Since then, Marv has passed away, and so has Don Willi, a longtime friend and fellow musician who joined them onstage. Their performance at this year’s festival will include tributes to Marv and Don.
The current membership of the “band,” sometimes augmented by other friends and neighbors, includes the following:
Bob Juhl of Du Quoin, Illinois – guitar, vocals
Joe Juhl of Perry County, Illinois, and Madison County, Missouri – banjo, guitar
Josh Juhl – Joe’s son – of Newburgh, Indiana – guitar, mandolin, vocals
Gary Juhl – a cousin of Bob and Joe – of San Antonio, Texas – guitar, vocals
Matt Meacham – son of Bob’s and Joe’s cousin, John Meacham, who was a public folklorist with the West Plains Council on the Arts from 2007 to 2011, remains involved with the festival, and currently lives in Edwardsville, Illinois.
3PM Friday, Theater stage
2PM Saturday, Garfield stage
Duane Porterfield is a musician with a passion for old time folk instruments and music. He is the current Arkansas State Old Time Banjo Campion, (senior division) a former National Mountain Dulcimer Champion as well as several other awards and acknowledgements.
Duane Porterfield is an award-winning multi-instrumentalist. As a boy in the fifth grade, his parents bought him a K-Mart guitar promising that, “If you stick with it, we’ll get you a better one”. He stuck with it, and a few months later, was presented with his first “real” guitar. Playing along with cassette tapes of The Eagles, John Denver and The Nitty Gritty Dirt Band, among others, he soon discovered a love for the sound of acoustic stringed instruments. Eventually he would form a string band, Hardtack, with his older brother Dennis and Les Crider, the man who first taught him to play Wildwood Flower on the guitar. For several years they played fairs and festivals in the area.
In 1997 he entered the Mountain Music Shop in Shawnee, Kansas and was introduced to the mountain dulcimer. He recalled as a young child watching his great grandfather strumming on a similar stringed box with a stick and feather. Duane left the music shop that day with his first mountain dulcimer failing to realize the impact this instrument would have on his life. He sums it up with these words, “The mountain dulcimer has been the medicine that relieves my headache, has taken me back to a simpler time, and has introduced me to some of my closest friends”.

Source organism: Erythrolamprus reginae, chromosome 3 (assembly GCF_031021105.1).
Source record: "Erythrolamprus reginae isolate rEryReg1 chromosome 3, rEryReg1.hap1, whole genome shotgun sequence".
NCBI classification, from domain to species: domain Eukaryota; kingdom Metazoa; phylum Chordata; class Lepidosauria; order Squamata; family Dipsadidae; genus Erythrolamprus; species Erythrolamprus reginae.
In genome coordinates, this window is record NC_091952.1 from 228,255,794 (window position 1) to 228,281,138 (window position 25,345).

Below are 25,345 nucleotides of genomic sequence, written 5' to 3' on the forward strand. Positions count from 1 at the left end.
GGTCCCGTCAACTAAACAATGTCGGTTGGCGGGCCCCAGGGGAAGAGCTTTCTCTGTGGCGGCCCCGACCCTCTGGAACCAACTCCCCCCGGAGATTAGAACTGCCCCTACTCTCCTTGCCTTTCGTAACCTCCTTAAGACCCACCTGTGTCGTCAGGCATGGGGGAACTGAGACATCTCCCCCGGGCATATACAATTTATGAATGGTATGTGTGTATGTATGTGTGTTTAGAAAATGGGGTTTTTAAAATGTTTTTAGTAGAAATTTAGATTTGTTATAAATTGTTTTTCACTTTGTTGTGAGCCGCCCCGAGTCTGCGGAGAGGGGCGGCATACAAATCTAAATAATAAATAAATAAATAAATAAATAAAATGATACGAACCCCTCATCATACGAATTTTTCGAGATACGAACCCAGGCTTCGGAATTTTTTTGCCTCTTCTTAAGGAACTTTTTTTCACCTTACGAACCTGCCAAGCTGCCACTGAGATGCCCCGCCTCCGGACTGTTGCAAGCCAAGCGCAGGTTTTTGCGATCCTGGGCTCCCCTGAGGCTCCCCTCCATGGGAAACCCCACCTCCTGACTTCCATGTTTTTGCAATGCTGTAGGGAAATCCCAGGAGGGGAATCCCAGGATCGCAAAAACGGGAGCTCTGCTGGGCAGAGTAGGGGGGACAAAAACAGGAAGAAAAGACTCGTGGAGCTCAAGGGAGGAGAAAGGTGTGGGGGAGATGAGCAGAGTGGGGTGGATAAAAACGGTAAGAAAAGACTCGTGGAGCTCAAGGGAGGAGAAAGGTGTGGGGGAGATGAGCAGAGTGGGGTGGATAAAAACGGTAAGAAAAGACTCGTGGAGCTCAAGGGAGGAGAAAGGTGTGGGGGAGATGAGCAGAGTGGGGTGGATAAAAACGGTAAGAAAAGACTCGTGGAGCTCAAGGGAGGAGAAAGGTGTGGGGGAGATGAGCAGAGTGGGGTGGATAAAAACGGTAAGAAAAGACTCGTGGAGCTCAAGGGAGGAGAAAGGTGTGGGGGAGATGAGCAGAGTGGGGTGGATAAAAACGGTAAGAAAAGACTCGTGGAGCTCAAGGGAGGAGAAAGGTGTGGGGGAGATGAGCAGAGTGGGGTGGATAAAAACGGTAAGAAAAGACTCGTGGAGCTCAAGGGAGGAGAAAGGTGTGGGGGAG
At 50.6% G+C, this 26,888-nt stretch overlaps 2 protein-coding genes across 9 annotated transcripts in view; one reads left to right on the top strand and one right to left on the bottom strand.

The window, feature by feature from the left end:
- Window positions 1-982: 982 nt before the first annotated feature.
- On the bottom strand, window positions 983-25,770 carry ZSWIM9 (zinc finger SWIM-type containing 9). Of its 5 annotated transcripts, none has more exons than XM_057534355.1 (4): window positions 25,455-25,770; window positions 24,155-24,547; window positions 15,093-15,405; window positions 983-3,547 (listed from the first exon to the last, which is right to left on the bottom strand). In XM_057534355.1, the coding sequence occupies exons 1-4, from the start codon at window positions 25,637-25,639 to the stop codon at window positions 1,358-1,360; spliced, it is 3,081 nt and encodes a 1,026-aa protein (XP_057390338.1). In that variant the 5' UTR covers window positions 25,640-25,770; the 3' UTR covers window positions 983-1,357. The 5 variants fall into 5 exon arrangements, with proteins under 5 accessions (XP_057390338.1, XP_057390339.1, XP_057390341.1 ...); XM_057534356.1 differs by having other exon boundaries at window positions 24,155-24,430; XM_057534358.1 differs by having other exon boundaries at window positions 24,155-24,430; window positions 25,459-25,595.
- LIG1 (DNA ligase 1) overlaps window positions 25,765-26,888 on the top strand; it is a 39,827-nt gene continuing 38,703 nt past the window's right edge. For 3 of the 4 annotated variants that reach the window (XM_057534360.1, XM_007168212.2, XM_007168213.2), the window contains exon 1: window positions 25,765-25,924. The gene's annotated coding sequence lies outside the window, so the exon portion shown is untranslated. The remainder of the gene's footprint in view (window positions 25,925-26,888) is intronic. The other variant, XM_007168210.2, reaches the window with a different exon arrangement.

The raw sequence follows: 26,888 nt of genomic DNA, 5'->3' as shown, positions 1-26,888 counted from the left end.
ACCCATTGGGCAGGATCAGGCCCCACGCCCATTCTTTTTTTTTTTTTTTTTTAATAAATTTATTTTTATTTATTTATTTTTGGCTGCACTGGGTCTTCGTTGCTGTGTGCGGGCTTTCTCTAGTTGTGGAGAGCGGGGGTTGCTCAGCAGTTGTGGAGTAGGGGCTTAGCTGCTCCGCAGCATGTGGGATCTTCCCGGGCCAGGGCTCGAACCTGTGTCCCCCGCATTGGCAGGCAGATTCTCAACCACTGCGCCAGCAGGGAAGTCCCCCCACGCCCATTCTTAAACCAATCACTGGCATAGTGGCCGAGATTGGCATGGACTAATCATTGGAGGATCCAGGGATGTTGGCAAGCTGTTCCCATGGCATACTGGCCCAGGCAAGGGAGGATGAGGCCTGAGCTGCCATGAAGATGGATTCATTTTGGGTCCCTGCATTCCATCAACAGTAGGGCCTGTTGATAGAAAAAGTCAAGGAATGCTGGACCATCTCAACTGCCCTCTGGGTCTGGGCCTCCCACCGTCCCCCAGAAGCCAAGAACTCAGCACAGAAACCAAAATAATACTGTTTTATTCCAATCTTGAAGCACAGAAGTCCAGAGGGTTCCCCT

Living in Mountain View, AR. since 2013, he remains involved in its rich music heritage. When not performing, or instructing workshops, you may find him at the Dulcimer Shoppe helping to create the McSpadden Mountain Dulcimer.
The Roe Family Singers
Noon Friday, Theater stage
4PM Friday & noon Saturday, Garfield stage
Bonfire Music Group recording artists the Roe Family Singers are a Good-Time, Old-Time Hillbilly band from the tiny community of Kirkwood Hollow, MN. Led by wife & husband Kim and Quillan Roe, the band marries old-time sounds from barn-dances, fiddle pulls, and county fairs with the rock & roll passion of youth.
For 20 years Kim & Quillan Roe have made music together, starting at a tribute to the then recently deceased Johnny & June Carter Cash.
Kim Roe grew up with music all around her. Her dad would play his guitar and she would sit at his feet singing along. As she grew, so did her love for music: first as a girl singing along with the radio into a hairbrush in front of her bedroom mirror, then as a teenager in choir, then as a young woman singing karaoke.
Quillan Roe is the descendant of Kentucky horse-thieves and a long line of Appalachian and Ozark fiddlers on his mother’s side; and an equally long line of evangelists, poets, and writers on his father’s side. He’s been playing in bands for nearly three decades, with his first professional band, Accident Clearinghouse, launching in 1992.
Kim and Quillan were married in the Spring of 2003, and soon Kim was asking Quillan if they could start a band together; Quillan said, “No. Husbands and wives shouldn’t be in bands together. It’s a terrible idea!” But Kim persisted and kept asking to start a band together, and Quillan kept saying, “No.” That same year, however, both June Carter and Johnny Cash died, and a local bar, Lee’s Liquor Lounge, organized a tribute to them and their music. Quillan wanted to perform at the tribute but his band at the time, Accident Clearinghouse, was on hiatus. So with the tribute’s promoter on the phone Quillan asked Kim if she still wanted to start a band together. Not knowing that Quillan meant right then, she answered enthusiastically, “Yes!” “Put us down as the… uh…” Quillan hadn’t thought it through that far. “Put us down as the… Roe Family Singers,” he finally blurted. The Roe’s first show was booked, and Kim didn’t even know it!
In 2011 they won the prestigious McKnight Fellowship for Performing Musicians, which comes with a substantial monetary award. The Roes talked it over and decided that they would try life as full-time musicians—using the McKnight Fellowship to help fund their first year—and have been making music their full-time work ever since.